Wednesday, January 5, 2011

Read the Bill

It's that every-two-years time again. The Texas legislature is set to meet. Its biggest challenge is to close a projected $20 billion budget gap. I'll let Senator Kirk Watson (D-Austin) explain how the legislators will work their magic:

"Every session, the Texas Senate passes one version of the budget and the House of Representatives passes another. At that point, a few legislators are appointed to what's known as a Conference Committee, and they get together (often behind closed doors) to add some spending and programs to the budget, remove some investment that some folks care about, and make other changes. Then, after a month or so of work, the Conference Committee report - which is basically the final draft of the budget - gets filed in both the Senate and the House. And legislators, advocates, the media, and other Texans generally have about 48 hours, if that, to sort through an almost 1,000 page document. Even with the best of intentions and effort, folks are left scrambling to discover what's been changed, added, subtracted, divided or multiplied as they try to figure out how lots of money covering lots of items - more than $180 billion in the current budget (which includes $87 billion in discretionary money) - will be spent."

After the jump, Senator Watson's simple suggestion for improving the process.

"Well, if we're going to really reform the process and honor the right of Texans to know what their government is doing by making sure budget and fiscal information is readily and widely available, a simple first step would be to give everyone just a little more time - let's take five days, a simple 'business week' - to make sure we're comfortable with this Conference Committee budget."

Sounds reasonable, right? And it should get overwhelming bipartisan support, at least if the following quotes from prominent Republicans in Washington regarding the federal health care reform legislation from last year are any guide.

"No one - not one single member of Congress - has read the bill that Democratic leadership is bringing up for a vote today. We expect it may take a while, but members of Congress, and - more importantly - the American people have a right to know what the House is voting on."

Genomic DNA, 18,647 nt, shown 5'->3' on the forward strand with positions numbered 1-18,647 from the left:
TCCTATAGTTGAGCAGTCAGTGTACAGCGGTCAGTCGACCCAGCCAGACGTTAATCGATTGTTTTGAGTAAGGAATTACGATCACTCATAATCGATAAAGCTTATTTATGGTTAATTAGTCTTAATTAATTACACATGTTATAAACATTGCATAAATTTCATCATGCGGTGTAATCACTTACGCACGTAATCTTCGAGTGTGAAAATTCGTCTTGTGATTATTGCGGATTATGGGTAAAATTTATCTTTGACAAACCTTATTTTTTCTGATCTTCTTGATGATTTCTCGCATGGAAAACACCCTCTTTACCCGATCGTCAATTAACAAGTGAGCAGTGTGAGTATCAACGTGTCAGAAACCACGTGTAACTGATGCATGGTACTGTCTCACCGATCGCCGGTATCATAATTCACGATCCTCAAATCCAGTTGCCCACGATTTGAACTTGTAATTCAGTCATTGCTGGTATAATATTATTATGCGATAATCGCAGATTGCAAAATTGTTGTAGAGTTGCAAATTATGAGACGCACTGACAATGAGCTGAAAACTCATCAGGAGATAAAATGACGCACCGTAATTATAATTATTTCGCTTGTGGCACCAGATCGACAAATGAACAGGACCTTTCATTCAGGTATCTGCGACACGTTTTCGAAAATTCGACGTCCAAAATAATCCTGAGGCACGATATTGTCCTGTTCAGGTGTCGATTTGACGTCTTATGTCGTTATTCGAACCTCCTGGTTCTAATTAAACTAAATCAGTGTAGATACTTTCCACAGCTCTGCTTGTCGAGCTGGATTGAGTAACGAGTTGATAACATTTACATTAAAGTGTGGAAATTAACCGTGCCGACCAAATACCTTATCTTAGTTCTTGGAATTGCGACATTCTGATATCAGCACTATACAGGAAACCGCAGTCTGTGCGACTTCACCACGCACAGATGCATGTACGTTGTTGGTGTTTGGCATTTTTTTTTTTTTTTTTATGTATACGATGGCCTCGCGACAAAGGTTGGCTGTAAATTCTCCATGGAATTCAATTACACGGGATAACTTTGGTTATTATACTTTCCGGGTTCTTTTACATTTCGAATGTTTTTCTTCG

-- Spokesman for Congressman John Boehner

"Americans are outraged when they find out members vote on bills they've never read. Voters deserve to know their elected officials are going through every bill to stop waste, fraud and abuse and ensure bad policy doesn't become law. Health care is too important an issue to rush through without honest and open debate."
-- Spokesman for Senator Jim DeMint

"Every American has the right to know exactly what Congress plans to do with their healthcare before a bill passes. Members of Congress and Americans alike should have the opportunity to READ THE BILL before a vote."
-- Congressman Pete Sessions

"Senator Bunning and I proposed a 72-hour waiting period before we could vote on the bill in Committee. ... I cannot support a bill that will increase the costs of health care, and which is being rushed through Congress without giving Americans the opportunity to learn what it would mean for them."
-- Senator John Cornyn

Republicans in complete control of the Texas legislature now have a chance to prove they really meant it when they demand completely open, honest and accountable government. Members of the public who were critical of how Democrats ran things in Washington (I'm thinking of you, Tea Partyers) have a chance to hold Republicans in Austin to their promise of transparency. That is, if it wasn't all posturing and politicking. Prove it by supporting Senator Kirk Watson's amendment to Senate rules to make the final version of the budget available to the public for at least five days before passage.

1 comment:

Mark Steger said...

Excerpt from press release by Sen. Kirk Watson: The Texas Senate on Wednesday adopted an important part of Senator Watson's Honesty Agenda for fiscal transparency in the state, voting to require a vital budget document to be public for 48 hours before senators finish their work on the Texas budget. "This new window into the Texas budget is a good step forward," said Senator Kirk Watson, a strong advocate for budget openness and honesty in Texas government.